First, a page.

COLLINS: We're going to have a look at the recommendations. We certainly can't make any commitments in relation to that. Our priority is of course implementing our election commitments that we took to the Australian people - the Housing Australia Future Fund that I talked, our Regional First Home Buyer Guarantee that I've talked about, our Affordability and Supply Council, our National Housing and Homelessness Plan, but also our government equity scheme, our Help to Buy scheme. We did have a very ambitious agenda at the last election, and our priority is implementing those commitments to the Australian people.
PYKETT: So going forward, how can you better target funding for those who really, really need it? Those who are really struggling with various cost of living pressures, not just housing?
COLLINS: Obviously in the lead up to the budget we are looking at cost of living pressures. We made a number of commitments that will support that in terms of cheaper childcare, in terms of cheaper medicines, and of course cheaper TAFE fees. Because we know that we have a skill shortage at the moment, and we need to train more Australians for those skill shortages also. We are looking at that as we come into our first budget.
PYKETT: The Commission also noted there have been constraints on housing supply. Is there anything that could be done to free up more land to developers, because obviously off the back of the Job Summit, which you brought up just then, Australia needs an influx of migrants to support the job shortage. But where are they all going to live?
COLLINS: Obviously that's why we want to put in the national Housing Supply and Affordability Council, to work and look at the levers that the three tiers of government have, as I said before, to look at the interventions and the interactions between the three tiers of government to try and get more homes on the ground faster. And obviously, in terms of the Jobs and Skills Summit and the outcomes there, that's why we made a decision to unlock immediately up to $575 million through the National Housing Infrastructure Facility, to invest in social and affordable housing. What we want to do there is really leverage more private investment too into the sector, and work with social housing providers and private investors to get as many homes on the ground as quickly as we can.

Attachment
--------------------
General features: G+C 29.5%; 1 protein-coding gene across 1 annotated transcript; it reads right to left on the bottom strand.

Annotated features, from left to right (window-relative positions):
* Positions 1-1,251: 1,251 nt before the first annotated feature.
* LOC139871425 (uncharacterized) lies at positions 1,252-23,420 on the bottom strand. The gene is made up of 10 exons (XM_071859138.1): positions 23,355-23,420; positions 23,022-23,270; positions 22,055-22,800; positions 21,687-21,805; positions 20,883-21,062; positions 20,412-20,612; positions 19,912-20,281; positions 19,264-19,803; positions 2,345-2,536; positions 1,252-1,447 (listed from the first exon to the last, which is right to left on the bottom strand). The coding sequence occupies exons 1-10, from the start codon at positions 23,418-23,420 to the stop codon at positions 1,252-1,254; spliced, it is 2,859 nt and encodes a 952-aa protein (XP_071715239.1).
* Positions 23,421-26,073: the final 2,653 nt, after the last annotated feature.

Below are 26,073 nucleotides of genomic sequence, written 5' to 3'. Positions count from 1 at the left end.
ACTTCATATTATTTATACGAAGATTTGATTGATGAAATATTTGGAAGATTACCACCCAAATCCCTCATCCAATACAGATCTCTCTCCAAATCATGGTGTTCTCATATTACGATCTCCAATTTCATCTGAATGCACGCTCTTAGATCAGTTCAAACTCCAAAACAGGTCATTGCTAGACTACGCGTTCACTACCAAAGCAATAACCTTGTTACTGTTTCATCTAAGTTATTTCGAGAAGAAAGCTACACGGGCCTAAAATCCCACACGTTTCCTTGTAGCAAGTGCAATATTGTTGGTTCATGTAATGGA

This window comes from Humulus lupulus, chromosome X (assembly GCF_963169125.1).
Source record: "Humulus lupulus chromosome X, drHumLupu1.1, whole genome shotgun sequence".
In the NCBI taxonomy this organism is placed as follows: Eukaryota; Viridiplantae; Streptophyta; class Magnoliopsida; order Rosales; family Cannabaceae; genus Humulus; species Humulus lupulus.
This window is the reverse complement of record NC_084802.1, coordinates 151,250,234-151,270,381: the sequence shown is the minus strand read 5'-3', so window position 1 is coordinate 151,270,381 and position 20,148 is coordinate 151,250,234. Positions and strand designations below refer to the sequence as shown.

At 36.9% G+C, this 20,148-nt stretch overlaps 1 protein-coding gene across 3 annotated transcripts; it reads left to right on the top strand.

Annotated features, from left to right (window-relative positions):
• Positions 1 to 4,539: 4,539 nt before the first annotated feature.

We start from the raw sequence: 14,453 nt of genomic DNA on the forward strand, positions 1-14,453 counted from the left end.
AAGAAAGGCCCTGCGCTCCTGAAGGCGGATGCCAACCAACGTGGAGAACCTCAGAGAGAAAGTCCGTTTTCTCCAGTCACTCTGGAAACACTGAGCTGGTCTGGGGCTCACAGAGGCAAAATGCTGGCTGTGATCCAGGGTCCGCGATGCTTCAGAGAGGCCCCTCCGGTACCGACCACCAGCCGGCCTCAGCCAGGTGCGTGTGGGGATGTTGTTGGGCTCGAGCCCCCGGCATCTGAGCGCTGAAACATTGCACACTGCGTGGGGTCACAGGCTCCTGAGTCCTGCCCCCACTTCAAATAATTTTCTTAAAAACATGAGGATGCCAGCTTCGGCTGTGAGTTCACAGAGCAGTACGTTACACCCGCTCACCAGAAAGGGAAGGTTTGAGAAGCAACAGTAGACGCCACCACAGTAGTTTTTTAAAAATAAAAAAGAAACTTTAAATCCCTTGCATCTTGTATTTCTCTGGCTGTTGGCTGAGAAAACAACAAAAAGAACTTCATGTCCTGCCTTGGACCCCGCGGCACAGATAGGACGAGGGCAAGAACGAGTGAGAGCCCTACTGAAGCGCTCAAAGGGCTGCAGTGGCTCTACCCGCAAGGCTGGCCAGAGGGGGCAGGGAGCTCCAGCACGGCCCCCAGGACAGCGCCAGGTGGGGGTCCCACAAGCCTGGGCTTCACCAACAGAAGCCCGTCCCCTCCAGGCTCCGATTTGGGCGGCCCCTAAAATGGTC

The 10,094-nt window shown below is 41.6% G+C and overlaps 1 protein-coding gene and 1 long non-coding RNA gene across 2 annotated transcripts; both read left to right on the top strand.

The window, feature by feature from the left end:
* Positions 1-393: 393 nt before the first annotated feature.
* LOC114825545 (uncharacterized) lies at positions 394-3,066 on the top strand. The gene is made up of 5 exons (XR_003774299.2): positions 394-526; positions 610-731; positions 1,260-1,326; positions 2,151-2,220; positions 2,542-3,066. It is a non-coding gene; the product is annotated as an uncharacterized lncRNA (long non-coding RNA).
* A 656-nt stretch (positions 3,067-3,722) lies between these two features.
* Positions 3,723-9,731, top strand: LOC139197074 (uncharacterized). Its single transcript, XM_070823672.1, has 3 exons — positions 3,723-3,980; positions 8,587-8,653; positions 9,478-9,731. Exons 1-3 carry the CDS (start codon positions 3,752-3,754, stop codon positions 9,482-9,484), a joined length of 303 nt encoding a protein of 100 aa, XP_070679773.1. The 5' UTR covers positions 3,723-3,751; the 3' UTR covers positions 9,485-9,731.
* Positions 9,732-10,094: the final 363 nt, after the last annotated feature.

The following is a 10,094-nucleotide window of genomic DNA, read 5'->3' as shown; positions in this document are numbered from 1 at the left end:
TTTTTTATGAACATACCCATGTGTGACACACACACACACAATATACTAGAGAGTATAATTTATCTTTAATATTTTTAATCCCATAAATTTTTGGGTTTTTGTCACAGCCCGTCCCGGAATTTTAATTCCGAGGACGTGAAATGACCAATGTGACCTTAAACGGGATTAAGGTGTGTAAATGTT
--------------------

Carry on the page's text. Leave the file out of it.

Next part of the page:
PYKETT: The Greens have called for a nationwide rent freeze, followed by ongoing rent caps and an end to no grounds evictions. What do you make of these ideas?
COLLINS: Of course, as I said, the biggest issue here at the moment in terms of the challenge is supply. We need to get more hands on the ground more quickly, which is what our focus is. That's what we want to do. We want to work with the other levels of government to get as many homes on the ground as quickly as we can. We're talking to the building construction sector. We're talking to people on the ground, the service providers, the social housing providers. We want to get as many homes on the ground as quickly as we can to help as many Australians as quickly as we can.
PYKETT: Minister, it's not like you have a magic wand. Obviously, some of these issues are going to take time to address. What do you foresee happens in the meantime? We talked about cost of living pressures continuing for more families. Do you think problems are going to get worse in the weeks and months to come?
COLLINS: What we want to do is work as quickly as we can. We do understand that it's a challenge. We understand, of course, that this has developed over the last nine years. Under the former government, there was no national leadership. But we've got a federal government stepping up to the plate and wanting to work with the other tiers of government. The other tiers of government, particularly states and territories, are also lifting their efforts. They're going to be building over 15,000 social and affordable homes in the next two and a half years. We all need to be working together. We all need to be on the same page to deliver our ambitious housing reform.
PYKETT: Minister, thank you very much of your time.
COLLINS: Thank you very much.